We took the group to Crathes Castle. We had a Scottish Tourist Guide showing us around and she, albeit in a kindly manner, announced that there was “no way” the disabled kids would be able to get up the spiral stairs. I mean there was even a trip stair designed to make the English invaders fall over and so give the Scots upstairs more time to either get out or get ready to fight. These kids were fighters too. As soon as their ability to get to the top of the castle was in doubt, their determination to do it increased a hundred fold. They helped one another up. Some had to go backwards up the stairs on their bottoms. It took a long time but of course, they did it. They all signed their names triumphantly in the Visitors’ Book right at the top of the castle. This small episode said so much about the ethos of the school and the extent to which it had been embraced by its pupils.

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They visited the Town Hall where my office was situated and we invited them to join us at a civic reception. Here they all are with my two guest contributors Nqobile and Mandisi right in the centre looking rather like the King and Queen on their thrones. I can tell it must have been raining as my hair is frizzy but it brings back so many memories to see them here with the guys with Learning Disability who accommodated them and helped me with the programme. My colleague Doug is in the photo, as are other members of our Aberdeen Bulawayo Trust which Doug administered. The group from left to right are Thandiwe, Lynda Fincham, Umpumelelo, Mandisi, Nqobile, Leanne, and Rosemary Drayton.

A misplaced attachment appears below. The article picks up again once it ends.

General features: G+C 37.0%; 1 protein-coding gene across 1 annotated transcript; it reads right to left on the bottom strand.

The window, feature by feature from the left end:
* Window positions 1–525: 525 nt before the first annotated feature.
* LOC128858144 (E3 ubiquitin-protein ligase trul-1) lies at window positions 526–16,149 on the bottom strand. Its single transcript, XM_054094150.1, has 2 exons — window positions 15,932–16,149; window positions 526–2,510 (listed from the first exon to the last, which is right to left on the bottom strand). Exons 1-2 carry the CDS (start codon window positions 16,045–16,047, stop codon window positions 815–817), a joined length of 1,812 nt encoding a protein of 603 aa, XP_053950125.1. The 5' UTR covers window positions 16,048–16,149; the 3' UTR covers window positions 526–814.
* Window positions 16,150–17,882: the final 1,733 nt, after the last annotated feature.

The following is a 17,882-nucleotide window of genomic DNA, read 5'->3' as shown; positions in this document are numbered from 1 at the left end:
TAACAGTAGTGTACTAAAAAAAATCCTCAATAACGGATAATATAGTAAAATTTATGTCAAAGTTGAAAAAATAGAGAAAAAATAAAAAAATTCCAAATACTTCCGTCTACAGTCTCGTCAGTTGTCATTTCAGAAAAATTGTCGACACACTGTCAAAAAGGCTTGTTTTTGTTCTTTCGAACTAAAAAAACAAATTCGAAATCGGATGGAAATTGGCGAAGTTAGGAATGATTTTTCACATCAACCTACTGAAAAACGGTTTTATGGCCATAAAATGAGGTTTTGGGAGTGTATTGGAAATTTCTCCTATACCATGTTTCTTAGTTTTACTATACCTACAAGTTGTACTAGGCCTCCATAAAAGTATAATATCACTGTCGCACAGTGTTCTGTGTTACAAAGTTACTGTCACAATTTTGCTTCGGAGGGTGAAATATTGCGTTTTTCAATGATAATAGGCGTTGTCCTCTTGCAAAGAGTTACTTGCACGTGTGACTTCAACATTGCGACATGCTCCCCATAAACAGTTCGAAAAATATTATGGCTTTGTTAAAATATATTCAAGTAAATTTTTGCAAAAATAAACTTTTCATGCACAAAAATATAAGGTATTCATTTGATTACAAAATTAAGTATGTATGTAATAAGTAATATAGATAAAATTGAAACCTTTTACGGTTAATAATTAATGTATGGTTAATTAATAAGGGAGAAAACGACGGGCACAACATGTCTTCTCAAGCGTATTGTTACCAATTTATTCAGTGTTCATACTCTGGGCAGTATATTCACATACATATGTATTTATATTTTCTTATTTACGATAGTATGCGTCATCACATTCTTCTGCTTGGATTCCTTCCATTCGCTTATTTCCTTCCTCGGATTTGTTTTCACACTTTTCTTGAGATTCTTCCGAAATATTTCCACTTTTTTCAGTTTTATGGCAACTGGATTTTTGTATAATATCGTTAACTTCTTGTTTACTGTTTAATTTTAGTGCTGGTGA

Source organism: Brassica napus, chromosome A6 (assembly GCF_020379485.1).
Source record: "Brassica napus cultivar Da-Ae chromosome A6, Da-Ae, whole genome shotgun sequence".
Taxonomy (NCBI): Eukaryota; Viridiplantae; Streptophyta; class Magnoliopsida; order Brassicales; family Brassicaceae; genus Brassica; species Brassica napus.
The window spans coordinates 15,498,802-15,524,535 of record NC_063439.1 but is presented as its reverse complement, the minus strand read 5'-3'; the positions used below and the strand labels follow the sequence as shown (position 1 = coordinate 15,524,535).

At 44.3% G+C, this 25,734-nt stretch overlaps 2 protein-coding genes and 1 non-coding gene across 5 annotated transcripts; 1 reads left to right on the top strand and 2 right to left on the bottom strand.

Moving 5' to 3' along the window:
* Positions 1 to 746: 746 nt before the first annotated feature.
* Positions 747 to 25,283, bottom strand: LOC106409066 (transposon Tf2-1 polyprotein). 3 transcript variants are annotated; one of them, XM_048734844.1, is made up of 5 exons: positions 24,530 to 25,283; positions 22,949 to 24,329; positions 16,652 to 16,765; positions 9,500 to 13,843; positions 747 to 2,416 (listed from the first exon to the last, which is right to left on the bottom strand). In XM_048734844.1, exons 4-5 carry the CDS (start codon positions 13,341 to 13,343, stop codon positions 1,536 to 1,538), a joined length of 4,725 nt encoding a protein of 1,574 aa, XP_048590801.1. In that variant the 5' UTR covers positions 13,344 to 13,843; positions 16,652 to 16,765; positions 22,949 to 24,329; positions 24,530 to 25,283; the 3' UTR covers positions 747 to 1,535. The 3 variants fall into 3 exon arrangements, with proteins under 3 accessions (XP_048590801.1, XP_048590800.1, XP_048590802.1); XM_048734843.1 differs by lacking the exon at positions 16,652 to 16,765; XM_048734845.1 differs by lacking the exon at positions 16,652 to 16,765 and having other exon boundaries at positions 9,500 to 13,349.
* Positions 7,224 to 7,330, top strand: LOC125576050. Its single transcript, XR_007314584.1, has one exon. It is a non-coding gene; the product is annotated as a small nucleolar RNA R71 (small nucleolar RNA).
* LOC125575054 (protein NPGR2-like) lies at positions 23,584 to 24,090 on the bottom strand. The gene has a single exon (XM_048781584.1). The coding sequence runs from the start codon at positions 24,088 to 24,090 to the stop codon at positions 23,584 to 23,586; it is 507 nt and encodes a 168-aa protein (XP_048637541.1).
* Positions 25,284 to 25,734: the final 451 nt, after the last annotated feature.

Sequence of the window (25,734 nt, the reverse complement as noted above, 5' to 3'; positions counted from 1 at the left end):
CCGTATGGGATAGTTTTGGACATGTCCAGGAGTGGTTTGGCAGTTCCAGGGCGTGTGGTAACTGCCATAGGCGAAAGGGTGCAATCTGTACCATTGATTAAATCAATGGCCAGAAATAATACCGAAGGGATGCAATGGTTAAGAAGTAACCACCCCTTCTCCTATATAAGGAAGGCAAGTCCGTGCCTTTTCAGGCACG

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Nqobile was born had severe cerebral palsy but he was one of the most determined young people I had ever met. There had been few expectations of him when he was born but they hadn’t counted on the sheer force of motivation in him as he grew up. I could tell he was a highly intelligent young man but that people’s assumptions regarding his difficulties with speech and so forth, somehow blinded them to this fact. I found communication with Nqobile very easy right from the start. I took on a challenge to find a way to get him some training in a specialist college. He was and still is the only African ever to get a place at Beaumont College in Lancashire. It took a lot of negotiation but together, we did it. Thanks to the seed of an idea planted after talking to Dominic Makuvachuma from Mind, also from Zimbabwe, I managed to track Nqobile down via Linked in so I am now able to give you Nqobile’s thoughts and reflections on the impact that visit had on him:

Over to you, my Zimbabwean younger brother:

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No Mountain too high!!                                                                                                                                                                                                                                         
The success story of a young man privileged to live with cerebral palsy.                                       
Before I left school in 1993, I was chosen to be one of six pupils to be part of the Calvert Trust Tour to England, Scotland and Devon, for three weeks. We participated in a range of sporting activities designed for people with disabilities. We also visited Bulawayo’s twin city Aberdeen and Number 10 Downing Street. Aberdeen City Council welcomed us by a reception and tour around the city with other young people with disabilities. And we were met by the wife of the former British Prime Minister John Major, behind the world’s famous door.